by Kate Dernocoeur, guest blogger
It was a place that had languished on my “someday” list for decades. I finally got there last April: Yosemite! Home to that very big cliff, El Capitan, that I had stared at in photographs since my teens, and my longtime heart’s desire, the hovering, split mountain known as Half Dome.
Yosemite is so famous, I was afraid I’d be impatient with the way it has to be managed to protect it from the hordes. But my experience was impressive, overall. To be honest, I was happy just to see people getting outdoors and enjoying themselves. How forward-thinking, those early advocates were who pressed to protect this iconic place from development and commercialization.
It was 1864 when citizen Galen Clark and Senator John Conness got Congress to pass the “Yosemite Grant” and President Abraham Lincoln to sign it. Then in 1903, conservationist John Muir went camping in Yosemite valley with then-president Teddy Roosevelt, and he was inspired to return the park to federal protection as a harbinger to 1916’s formation of the U.S. national park system.
Those visionaries did this for me! And you! And the other four million people who visit Yosemite every year! Thank you, I say.
Thank you, those with the gumption not to let the natural world be messed up irreparably. Despite the huge numbers, it’s all still there. The “Tunnel View” – that iconic bend in the road where El Capitan comes into view on the lefthand side of the frame and Half Dome on the right. Bridal Veil Falls. Tuolumne Meadows. Ancient sequoia groves. Wild rivers. Water falls, everywhere, including Yosemite Falls, whose 2,425-foot drop is the highest in North America. Stunning.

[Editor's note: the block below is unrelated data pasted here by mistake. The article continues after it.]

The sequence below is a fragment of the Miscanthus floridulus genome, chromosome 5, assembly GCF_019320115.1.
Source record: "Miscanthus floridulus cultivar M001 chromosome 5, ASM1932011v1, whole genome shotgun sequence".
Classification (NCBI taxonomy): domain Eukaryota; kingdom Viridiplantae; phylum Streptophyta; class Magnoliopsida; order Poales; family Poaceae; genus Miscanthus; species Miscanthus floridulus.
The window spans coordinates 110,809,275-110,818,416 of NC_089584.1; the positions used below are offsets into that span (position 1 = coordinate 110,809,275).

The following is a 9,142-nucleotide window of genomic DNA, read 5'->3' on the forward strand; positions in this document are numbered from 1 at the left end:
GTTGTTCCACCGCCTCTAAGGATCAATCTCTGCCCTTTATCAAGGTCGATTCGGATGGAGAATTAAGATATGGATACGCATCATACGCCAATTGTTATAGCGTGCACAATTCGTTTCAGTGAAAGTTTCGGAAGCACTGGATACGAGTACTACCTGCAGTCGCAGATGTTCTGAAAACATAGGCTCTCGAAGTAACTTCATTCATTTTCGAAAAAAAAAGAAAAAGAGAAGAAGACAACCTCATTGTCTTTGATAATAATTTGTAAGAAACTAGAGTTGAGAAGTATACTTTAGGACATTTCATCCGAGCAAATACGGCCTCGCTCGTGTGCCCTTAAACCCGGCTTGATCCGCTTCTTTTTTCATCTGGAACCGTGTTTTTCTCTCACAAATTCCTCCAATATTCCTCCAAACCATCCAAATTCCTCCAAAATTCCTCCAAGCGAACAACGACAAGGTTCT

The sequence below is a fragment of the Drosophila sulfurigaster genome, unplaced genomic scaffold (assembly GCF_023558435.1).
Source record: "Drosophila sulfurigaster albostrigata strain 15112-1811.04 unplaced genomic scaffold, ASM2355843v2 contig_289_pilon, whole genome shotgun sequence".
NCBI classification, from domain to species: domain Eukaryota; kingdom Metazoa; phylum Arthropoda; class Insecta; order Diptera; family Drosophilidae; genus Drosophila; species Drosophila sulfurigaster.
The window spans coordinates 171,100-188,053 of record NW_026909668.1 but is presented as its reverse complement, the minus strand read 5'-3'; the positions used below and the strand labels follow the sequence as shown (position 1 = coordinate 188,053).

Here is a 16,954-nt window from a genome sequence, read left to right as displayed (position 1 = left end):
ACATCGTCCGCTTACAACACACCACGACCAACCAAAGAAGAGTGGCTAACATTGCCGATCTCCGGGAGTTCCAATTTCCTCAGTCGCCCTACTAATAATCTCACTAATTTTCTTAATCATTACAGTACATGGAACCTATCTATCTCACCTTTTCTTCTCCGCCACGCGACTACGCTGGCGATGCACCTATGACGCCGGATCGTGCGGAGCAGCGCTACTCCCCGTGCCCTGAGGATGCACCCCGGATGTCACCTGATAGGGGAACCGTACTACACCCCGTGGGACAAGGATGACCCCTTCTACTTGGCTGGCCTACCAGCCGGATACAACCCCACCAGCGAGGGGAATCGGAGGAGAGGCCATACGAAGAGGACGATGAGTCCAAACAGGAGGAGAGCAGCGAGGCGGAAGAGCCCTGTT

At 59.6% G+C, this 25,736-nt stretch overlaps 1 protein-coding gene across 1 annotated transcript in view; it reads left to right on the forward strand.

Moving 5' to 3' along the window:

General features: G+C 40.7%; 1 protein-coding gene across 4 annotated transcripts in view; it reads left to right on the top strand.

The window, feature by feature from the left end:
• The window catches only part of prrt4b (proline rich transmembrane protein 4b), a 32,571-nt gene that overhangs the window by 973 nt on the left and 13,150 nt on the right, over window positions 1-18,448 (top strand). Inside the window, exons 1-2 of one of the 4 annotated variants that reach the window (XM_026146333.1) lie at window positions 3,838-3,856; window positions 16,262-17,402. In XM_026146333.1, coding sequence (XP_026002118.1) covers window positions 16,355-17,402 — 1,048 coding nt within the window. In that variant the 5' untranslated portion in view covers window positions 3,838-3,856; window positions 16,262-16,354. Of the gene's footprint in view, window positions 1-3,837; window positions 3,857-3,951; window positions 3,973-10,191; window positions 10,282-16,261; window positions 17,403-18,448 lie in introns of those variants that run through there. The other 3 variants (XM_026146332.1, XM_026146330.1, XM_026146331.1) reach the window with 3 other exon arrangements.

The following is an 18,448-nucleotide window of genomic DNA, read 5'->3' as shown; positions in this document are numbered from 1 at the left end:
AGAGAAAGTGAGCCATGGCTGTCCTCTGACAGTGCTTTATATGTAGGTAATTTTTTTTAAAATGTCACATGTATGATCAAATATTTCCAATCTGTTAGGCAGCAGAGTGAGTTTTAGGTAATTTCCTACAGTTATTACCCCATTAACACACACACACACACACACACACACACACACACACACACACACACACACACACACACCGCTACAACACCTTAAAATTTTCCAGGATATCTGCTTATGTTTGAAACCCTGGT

And the night sky. Oh, how well-worth missing a couple of hours in a cozy bed it is, to see it. At that magical hour of three a.m., my friend and I went out and photographed that sky. Well, she did—she’s a professional. I sort of got horizontally comfy nearby, the better to see the celestial view (when I wasn’t scanning for night-time critters, such as bears). It went well. And we were rewarded by the sight of someone high on El Capitan climbing at night with headlamps. Intrepid, that.
Although the seven square miles of Yosemite Valley comprise just one percent of the park area, it is where the vast majority of visitors come and stay. Beyond the valley is so much more, a wilderness the size of Rhode Island. It’s enough for a lifetime of exploration. Adjacent to it are three more wilderness areas, making it one of the most comprehensive wildlife habitat areas in east-central California.
With the completion of the centennial of the national parks last year, it’s possible that the focus on conservation of important natural areas such as Yosemite (and the lesser known) will get fuzzy, especially given the changing political climate. But seeing Yosemite reminded me how vital it remains to watchdog our natural legacies. Wildernesses everywhere are at risk. As we know, once it’s gone, it’s….gone. I plan to do my part to be a voice of support for them, and urge you to do so as well. That way, when your turn comes to travel to see these places, there’s a chance they will still be there.
Kate wrote the preface to her new book, A Worthy Expedition: The History of NOLS while at the Ahwahnee Lodge during the trip described in this blog. It was the perfect setting to reflect on the meaning of that book project! She is a frequent guest blogger at Design Destinations, and lives with her German shepherd dog on a quiet road in Vergennes Twp, Michigan.
Kate’s blog is Generally Write